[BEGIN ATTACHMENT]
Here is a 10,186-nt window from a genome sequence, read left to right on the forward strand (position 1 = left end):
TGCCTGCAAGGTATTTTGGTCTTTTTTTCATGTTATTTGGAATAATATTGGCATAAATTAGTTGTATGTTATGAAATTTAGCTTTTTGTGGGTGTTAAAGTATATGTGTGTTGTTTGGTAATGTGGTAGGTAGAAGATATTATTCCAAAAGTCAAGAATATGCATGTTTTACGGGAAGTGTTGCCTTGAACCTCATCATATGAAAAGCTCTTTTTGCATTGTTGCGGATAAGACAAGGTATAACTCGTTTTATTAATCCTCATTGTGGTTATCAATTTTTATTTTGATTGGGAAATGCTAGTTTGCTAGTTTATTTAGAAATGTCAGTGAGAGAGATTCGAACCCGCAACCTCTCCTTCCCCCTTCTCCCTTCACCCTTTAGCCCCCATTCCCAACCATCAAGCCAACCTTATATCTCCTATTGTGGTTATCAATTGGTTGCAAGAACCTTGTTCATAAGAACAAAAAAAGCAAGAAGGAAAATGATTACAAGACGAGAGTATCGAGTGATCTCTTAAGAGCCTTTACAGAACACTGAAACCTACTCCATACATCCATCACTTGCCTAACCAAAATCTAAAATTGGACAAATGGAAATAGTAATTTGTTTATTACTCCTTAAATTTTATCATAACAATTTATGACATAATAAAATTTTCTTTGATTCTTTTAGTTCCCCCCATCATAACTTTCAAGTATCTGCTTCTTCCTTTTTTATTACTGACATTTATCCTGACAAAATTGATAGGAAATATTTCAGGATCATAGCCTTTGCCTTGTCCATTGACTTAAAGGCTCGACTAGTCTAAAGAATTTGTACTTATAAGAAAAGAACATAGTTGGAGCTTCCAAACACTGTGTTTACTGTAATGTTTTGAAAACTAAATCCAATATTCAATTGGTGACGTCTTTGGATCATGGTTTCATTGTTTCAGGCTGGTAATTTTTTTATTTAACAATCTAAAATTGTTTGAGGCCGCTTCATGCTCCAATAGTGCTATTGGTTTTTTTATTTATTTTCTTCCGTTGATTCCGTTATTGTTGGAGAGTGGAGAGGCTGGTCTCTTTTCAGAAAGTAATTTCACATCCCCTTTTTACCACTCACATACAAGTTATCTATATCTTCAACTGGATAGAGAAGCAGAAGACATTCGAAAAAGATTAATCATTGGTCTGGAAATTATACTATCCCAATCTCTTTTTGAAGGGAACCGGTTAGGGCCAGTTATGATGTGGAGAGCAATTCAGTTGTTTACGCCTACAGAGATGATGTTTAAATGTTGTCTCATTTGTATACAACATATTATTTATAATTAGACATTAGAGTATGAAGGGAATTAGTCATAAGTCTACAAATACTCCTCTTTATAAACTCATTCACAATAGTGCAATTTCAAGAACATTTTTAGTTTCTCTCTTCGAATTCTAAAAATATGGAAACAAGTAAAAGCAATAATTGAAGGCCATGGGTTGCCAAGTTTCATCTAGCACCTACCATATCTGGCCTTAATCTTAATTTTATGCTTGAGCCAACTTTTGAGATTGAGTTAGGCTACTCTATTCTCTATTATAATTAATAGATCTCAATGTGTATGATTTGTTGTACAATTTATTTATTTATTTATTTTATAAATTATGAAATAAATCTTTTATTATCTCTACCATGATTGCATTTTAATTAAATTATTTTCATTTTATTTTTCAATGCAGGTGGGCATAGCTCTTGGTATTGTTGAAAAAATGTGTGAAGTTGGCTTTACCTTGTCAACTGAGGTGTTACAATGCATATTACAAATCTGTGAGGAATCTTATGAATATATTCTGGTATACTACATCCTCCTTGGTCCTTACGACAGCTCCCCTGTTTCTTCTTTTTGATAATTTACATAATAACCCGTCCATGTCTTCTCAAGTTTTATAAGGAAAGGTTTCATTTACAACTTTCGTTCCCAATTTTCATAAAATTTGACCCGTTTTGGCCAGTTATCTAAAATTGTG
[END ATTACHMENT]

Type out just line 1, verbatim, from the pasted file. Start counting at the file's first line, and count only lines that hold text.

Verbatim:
Here is a 10,186-nt window from a genome sequence, read left to right on the forward strand (position 1 = left end):